Thoughts on Retirement Income Tax Withholding

By Alan Silverstein, Fort Collins, Colorado. Email me at ajs@frii.com.
Last update: May 7, 2017

Here are some thoughts about managing income tax withholding for retired people, at least in the US.

As best I can tell, few retired people must make quarterly estimated income tax payments (QEP, Form 1040-ES). There are other widely-available options to avoid interest and penalties without doing QEP.

I read on the web the surprising (to me) statement that any W2 or 1099 withholding done at any time throughout the year is applicable to the entire year -- which can obviate the need for QEP. I checked this out for myself by analyzing the TY2014 Form 1040 and its instructions, and it appears to be true. See line 79 (estimated tax penalty) regarding lines 64 and 65 (various types of withholding) and/or my summary later in this webpage.

This section includes most but not all of the details underlying the three "safe harbor" rules, which I summarize imprecisely as:

Even if you have no W2s, most sources of 1099 income seem to provide a way to do optional withholding (at least for federal taxes). For example you can tell Social Security to do it, and it shows up on your SS-1099 form, although of course in this case the withholdings are monthly.

Another example: If you distribute from your traditional IRA at Vanguard, you can tell them to withhold up to 100% (but curiously, not less than 10%) of the withdrawal for federal taxes (but not state taxes, beware). Meaning if necessary you could hypothetically do a pure-withholding withdrawal on December 31 of any tax year to get into your (best-estimated) safe harbor for the year.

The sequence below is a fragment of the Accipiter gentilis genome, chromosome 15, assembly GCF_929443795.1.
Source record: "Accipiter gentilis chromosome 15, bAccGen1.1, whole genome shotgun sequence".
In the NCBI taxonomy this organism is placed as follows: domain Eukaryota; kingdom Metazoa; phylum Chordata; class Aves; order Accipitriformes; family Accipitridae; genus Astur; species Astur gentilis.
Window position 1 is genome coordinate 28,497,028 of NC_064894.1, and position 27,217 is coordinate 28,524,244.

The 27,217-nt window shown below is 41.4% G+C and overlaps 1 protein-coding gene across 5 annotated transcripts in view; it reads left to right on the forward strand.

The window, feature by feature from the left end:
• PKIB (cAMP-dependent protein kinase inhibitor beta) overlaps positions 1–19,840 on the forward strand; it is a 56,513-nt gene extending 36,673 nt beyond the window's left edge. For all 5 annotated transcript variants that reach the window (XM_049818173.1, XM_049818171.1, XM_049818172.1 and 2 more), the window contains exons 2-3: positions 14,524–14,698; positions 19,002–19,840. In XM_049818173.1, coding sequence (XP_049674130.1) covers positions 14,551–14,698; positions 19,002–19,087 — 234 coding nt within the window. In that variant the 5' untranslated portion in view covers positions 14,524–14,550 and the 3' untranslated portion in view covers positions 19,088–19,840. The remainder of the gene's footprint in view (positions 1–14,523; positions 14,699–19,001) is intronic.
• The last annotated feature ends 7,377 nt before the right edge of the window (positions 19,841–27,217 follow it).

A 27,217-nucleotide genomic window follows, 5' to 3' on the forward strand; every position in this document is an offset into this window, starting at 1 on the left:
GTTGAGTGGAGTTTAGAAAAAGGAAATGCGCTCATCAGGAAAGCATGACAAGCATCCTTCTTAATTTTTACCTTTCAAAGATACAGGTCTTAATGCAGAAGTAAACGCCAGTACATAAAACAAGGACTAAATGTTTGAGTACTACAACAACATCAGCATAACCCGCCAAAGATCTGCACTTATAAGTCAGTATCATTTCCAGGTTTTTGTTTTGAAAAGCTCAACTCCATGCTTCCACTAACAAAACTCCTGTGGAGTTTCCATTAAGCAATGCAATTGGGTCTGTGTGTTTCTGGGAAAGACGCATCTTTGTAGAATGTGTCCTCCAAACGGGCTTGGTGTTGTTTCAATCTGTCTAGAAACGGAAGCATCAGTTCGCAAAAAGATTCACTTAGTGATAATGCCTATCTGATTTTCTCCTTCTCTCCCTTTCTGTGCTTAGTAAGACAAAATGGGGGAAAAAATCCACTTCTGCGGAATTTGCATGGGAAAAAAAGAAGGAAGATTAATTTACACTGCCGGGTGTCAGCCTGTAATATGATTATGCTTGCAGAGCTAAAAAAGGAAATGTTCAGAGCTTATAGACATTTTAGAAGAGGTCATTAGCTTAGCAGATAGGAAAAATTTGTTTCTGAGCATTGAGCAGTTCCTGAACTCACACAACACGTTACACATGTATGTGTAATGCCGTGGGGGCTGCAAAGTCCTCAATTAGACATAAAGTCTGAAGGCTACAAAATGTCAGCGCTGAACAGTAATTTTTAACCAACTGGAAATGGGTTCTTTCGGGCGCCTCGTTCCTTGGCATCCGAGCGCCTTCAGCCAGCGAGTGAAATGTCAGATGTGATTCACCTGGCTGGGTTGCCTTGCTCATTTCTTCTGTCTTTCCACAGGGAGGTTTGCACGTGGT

Remember to consider state income tax withholding too, in states where it matters. It's easy to overlook this. For example, Colorado's safe harbors are the same as the federal ones, except the last one is 70% not 90%. (But due to the state's lower tax rate, and generous exemption of $20K/person for taxable retirement income ($24K for age 65+), you're unlikely to owe more than $1K anyway.)


Summary of alternatives for handling tax withholding in retirement:

Note: There's no single best answer, it depends on your personal circumstances and preferences. What's important is being aware of and knowing the rules, and choosing a method that works for you. I've heard examples of people using every one of the methods below.


Some particular concerns:


Analysis of 2014 Form 1040: